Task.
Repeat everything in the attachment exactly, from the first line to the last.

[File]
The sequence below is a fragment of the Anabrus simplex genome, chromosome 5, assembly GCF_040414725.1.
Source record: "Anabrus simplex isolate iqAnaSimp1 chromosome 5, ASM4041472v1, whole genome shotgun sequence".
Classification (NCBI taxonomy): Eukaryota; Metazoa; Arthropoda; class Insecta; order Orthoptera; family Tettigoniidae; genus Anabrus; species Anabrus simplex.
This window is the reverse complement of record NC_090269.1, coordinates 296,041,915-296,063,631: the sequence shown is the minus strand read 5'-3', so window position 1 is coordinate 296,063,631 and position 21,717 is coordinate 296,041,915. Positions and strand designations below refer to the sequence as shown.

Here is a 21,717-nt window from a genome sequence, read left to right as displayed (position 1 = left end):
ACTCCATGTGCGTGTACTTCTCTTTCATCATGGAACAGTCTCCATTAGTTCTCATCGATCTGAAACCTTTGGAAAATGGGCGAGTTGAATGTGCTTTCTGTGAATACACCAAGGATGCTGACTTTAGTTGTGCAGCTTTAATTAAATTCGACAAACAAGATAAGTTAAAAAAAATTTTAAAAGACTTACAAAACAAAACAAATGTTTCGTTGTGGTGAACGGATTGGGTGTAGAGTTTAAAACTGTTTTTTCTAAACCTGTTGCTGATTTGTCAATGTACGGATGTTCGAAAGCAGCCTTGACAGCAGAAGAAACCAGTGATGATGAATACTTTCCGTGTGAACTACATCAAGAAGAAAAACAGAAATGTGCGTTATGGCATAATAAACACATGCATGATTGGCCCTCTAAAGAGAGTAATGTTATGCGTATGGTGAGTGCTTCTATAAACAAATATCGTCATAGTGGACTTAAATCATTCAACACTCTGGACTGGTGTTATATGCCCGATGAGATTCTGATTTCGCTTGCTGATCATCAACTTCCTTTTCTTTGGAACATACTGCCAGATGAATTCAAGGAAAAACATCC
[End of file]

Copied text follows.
The sequence below is a fragment of the Anabrus simplex genome, chromosome 5, assembly GCF_040414725.1.
Source record: "Anabrus simplex isolate iqAnaSimp1 chromosome 5, ASM4041472v1, whole genome shotgun sequence".
Classification (NCBI taxonomy): Eukaryota; Metazoa; Arthropoda; class Insecta; order Orthoptera; family Tettigoniidae; genus Anabrus; species Anabrus simplex.
This window is the reverse complement of record NC_090269.1, coordinates 296,041,915-296,063,631: the sequence shown is the minus strand read 5'-3', so window position 1 is coordinate 296,063,631 and position 21,717 is coordinate 296,041,915. Positions and strand designations below refer to the sequence as shown.

Here is a 21,717-nt window from a genome sequence, read left to right as displayed (position 1 = left end):
ACTCCATGTGCGTGTACTTCTCTTTCATCATGGAACAGTCTCCATTAGTTCTCATCGATCTGAAACCTTTGGAAAATGGGCGAGTTGAATGTGCTTTCTGTGAATACACCAAGGATGCTGACTTTAGTTGTGCAGCTTTAATTAAATTCGACAAACAAGATAAGTTAAAAAAAATTTTAAAAGACTTACAAAACAAAACAAATGTTTCGTTGTGGTGAACGGATTGGGTGTAGAGTTTAAAACTGTTTTTTCTAAACCTGTTGCTGATTTGTCAATGTACGGATGTTCGAAAGCAGCCTTGACAGCAGAAGAAACCAGTGATGATGAATACTTTCCGTGTGAACTACATCAAGAAGAAAAACAGAAATGTGCGTTATGGCATAATAAACACATGCATGATTGGCCCTCTAAAGAGAGTAATGTTATGCGTATGGTGAGTGCTTCTATAAACAAATATCGTCATAGTGGACTTAAATCATTCAACACTCTGGACTGGTGTTATATGCCCGATGAGATTCTGATTTCGCTTGCTGATCATCAACTTCCTTTTCTTTGGAACATACTGCCAGATGAATTCAAGGAAAAACATCC